Persistent Link:
http://hdl.handle.net/10150/288856
Title:
Preservice teachers as readers
Author:
Carpenter, Marilyn Gordon, 1943-
Issue Date:
1997
Publisher:
The University of Arizona.
Rights:
Copyright © is held by the author. Digital access to this material is made possible by the University Libraries, University of Arizona. Further transmission, reproduction or presentation (such as public display or performance) of protected items is prohibited except with permission of the author.
Abstract:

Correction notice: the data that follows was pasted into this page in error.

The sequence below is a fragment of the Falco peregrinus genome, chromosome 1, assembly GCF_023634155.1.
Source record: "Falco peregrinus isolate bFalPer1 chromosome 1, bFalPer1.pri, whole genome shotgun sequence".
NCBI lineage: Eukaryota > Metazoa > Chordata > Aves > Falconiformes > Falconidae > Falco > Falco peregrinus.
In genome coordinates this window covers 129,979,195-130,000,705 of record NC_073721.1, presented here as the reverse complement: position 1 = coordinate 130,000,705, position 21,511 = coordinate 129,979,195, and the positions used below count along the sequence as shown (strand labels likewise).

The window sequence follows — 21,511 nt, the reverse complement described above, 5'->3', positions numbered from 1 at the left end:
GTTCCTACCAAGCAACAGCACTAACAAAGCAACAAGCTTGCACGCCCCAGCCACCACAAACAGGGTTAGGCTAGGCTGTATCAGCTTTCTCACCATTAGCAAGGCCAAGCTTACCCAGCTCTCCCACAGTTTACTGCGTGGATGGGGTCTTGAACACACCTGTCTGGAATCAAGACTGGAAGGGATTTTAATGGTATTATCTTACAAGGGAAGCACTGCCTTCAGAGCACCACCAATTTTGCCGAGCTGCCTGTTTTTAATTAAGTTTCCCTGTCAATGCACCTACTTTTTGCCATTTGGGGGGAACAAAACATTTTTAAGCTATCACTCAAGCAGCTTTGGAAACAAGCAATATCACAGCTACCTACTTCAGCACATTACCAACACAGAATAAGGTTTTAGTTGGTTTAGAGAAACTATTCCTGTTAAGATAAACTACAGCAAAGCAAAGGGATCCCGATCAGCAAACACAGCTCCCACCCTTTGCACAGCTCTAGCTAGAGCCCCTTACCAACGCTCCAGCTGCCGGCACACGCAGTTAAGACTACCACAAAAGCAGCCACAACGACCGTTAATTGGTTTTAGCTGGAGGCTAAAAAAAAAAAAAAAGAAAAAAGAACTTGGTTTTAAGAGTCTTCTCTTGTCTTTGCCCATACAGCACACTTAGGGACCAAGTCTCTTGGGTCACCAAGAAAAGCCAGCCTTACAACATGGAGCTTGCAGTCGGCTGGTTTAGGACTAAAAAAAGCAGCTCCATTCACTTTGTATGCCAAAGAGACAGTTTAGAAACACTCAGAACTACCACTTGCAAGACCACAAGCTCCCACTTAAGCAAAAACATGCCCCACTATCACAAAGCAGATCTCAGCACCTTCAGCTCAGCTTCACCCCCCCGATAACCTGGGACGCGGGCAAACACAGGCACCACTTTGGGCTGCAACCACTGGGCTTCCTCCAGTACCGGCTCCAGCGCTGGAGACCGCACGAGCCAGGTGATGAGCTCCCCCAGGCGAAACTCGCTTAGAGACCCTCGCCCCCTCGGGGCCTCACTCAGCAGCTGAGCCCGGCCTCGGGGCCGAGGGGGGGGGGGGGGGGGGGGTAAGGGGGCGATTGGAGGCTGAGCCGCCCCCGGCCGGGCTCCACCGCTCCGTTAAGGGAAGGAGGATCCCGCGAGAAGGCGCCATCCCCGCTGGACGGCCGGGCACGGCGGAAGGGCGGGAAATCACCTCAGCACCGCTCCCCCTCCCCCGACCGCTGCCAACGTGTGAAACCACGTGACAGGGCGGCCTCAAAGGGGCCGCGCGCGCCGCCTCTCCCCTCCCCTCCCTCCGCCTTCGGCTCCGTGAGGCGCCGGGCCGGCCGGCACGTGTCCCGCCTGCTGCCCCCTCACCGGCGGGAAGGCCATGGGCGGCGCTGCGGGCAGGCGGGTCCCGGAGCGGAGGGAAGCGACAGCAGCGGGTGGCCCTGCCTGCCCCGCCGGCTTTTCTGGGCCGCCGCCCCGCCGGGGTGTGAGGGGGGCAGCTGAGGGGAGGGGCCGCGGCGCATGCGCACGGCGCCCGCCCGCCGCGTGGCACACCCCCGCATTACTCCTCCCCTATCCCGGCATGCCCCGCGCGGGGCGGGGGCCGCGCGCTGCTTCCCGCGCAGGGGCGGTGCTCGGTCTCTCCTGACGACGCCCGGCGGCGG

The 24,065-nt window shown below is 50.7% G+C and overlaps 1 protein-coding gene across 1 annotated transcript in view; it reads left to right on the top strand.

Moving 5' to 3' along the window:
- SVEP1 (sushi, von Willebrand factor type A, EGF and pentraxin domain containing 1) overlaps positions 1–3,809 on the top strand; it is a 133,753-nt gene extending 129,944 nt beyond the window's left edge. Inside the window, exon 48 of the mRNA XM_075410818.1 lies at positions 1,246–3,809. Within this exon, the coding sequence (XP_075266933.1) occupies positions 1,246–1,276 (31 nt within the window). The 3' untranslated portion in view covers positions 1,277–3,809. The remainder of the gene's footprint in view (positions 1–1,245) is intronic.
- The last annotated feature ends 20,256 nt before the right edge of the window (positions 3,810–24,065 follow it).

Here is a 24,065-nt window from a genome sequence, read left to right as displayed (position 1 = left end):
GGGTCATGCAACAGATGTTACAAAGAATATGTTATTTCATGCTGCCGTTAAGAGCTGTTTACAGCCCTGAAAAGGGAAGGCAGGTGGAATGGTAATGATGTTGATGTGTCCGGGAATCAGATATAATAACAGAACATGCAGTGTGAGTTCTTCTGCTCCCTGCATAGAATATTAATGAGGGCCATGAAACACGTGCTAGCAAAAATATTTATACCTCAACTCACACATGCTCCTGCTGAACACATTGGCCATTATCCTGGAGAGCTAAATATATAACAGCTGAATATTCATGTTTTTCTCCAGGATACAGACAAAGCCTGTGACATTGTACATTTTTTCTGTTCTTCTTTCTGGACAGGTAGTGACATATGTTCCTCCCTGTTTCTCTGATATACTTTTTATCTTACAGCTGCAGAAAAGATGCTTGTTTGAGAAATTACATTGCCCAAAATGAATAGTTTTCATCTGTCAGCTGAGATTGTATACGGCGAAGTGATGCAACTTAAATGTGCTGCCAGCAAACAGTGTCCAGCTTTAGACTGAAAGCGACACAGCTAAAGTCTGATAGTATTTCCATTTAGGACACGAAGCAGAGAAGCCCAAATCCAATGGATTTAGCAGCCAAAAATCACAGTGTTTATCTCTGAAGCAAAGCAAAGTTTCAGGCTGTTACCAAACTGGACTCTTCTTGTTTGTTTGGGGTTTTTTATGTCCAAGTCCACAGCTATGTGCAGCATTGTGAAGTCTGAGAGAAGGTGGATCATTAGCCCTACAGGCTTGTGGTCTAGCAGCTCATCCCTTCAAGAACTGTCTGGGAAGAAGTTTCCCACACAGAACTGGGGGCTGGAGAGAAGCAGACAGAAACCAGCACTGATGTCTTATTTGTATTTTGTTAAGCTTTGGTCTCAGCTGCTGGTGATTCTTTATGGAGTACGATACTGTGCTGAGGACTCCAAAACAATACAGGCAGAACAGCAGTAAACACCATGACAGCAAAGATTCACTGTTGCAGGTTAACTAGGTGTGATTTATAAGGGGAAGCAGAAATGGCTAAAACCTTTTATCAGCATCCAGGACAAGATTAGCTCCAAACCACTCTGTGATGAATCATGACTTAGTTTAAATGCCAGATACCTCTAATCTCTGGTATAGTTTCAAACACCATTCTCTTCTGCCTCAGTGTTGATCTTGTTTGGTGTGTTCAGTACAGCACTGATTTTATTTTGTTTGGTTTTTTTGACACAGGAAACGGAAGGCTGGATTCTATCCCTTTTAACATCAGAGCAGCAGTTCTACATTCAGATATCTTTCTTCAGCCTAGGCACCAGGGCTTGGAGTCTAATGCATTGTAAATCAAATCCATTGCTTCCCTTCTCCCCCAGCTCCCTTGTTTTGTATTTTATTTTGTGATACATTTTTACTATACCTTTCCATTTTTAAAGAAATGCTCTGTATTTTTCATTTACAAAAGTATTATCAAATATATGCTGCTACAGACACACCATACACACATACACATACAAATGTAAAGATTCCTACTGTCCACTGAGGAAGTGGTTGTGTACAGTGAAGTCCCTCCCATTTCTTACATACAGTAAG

The focus of this study is the impact of a children's literature course on the reading practices of undergraduate preservice teachers. During 1996, I taught Children's Literature in the Classroom, LRC 480, at the University of Arizona. During this class, I undertook a study of the preservice teachers in my course using the research methods of a qualitative study. My purpose was to elicit the preservice teachers' perceptions of themselves as readers in the beginning and at the end of the course and to determine which elements of the course were most influential. The major themes that emerged from the data were concerned with the reading practices of the preservice teachers and the significant aspects of the course. All the students experienced some changes in regard to their reading practices. The major change the students noted was an increase in their enthusiasm for reading and a renewed enjoyment of reading. A majority of the students were choosing to read daily in the beginning of the semester in contrast with other research (Timbs, 1993; DeKoff, 1992) that found less frequent reading. The four most influential elements in the course were: (1) the influence of the instructor; (2) small group work; (3) class projects that provided active learning experiences emphasizing the affective elements of reading literature and (4) self evaluation that promoted students' choice and control over their own learning. The study found that the major change the students noted (their enthusiasm and renewed enjoyment of reading) was influenced by these elements of the course. The implications of these findings are that instructors who wish to encourage preservice students to have positive experiences with reading should include these elements in preservice courses: an instructor with a passion for literature; class projects that feature experiential learning tasks promoting the affective elements of reading literature; an emphasis on self-evaluation and opportunities for small group collaborations. Preservice teachers in such courses will have opportunities to build or renew their enjoyment of reading.